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Steel is an alloy of iron and carbon and other elements. Because of its high tensile strength and low cost, it is a major component used in buildings, infrastructure, tools, ships, automobiles, machines, appliances, and weapons.

Iron is the base metal of steel. Iron is able to take on two crystalline forms (allotropic forms), body centered cubic (BCC) and face centered cubic (FCC), depending on its temperature. In the body-centred cubic arrangement, there is an iron atom in the centre of each cube, and in the face-centred cubic, there is one at the center of each of the six faces of the cube. It is the interaction of the allotropes of iron with the alloying elements, primarily carbon, that gives steel and cast iron their range of unique properties.

While the early ages used stone, bronze, and iron, it was steel that fired the industrial revolution. As per archaeological excavations, earliest known production of steel dates back to 4,000 years. The invention of Bessemer Process (a technique for creating steel using molten pig iron) paved the way for the mass production of steel, making it one of the biggest industries on the planet. Now steel is used in the creation of everything from bridges to skyscrapers.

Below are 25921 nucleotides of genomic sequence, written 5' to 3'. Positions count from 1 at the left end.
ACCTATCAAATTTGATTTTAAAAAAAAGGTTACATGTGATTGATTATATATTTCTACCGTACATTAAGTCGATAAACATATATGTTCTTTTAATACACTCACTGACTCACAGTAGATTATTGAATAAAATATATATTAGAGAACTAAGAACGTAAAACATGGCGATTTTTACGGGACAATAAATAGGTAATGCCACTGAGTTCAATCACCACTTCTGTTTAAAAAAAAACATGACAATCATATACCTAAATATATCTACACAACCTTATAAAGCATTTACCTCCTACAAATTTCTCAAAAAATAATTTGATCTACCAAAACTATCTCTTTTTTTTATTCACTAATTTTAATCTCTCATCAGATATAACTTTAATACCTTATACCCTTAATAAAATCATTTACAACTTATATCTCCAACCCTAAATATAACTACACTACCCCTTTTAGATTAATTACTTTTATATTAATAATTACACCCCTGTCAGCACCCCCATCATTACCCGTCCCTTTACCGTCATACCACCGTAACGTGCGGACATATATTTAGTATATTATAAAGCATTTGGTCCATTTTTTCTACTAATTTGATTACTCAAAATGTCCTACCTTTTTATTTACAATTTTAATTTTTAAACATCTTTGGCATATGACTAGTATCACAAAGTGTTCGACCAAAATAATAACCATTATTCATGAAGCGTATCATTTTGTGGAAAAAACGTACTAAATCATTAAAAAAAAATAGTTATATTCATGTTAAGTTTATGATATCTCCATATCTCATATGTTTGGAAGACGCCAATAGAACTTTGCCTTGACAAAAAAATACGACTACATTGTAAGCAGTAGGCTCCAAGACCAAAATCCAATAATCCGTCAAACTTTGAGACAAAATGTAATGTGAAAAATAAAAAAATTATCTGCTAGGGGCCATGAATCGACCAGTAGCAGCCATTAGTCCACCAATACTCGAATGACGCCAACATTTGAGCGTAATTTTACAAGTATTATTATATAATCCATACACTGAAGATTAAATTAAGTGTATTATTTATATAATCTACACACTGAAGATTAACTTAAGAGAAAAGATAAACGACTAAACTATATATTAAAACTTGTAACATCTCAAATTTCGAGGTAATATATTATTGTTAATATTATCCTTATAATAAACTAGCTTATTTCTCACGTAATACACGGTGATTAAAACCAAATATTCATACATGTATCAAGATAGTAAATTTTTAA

When iron is smelted from its ore, it contains more carbon than is desirable. To become steel, it must be reprocessed to reduce the carbon to the correct amount, at which point other elements can be added. In the past, steel facilities would cast the raw steel product into ingots which would be stored until use in further refinement processes that resulted in the finished product. In modern facilities, the initial product is close to the final composition and is continuously cast into long slabs, cut and shaped into bars and extrusions and heat treated to produce a final product. Today only a small fraction is cast into ingots. Approximately 96% of steel is continuously cast, while only 4% is produced as ingots.

The ingots are then heated in a soaking pit and hot rolled into slabs, billets, or blooms. Slabs are hot or cold rolled into sheet metal or plates. Billets are hot or cold rolled into bars, rods, and wire. Blooms are hot or cold rolled into structural steel, such as I-beams and rails. In modern steel mills these processes often occur in one assembly line, with ore coming in and finished steel products coming out. Sometimes after a steel’s final rolling it is heat treated for strength, however this is relatively rare.

 

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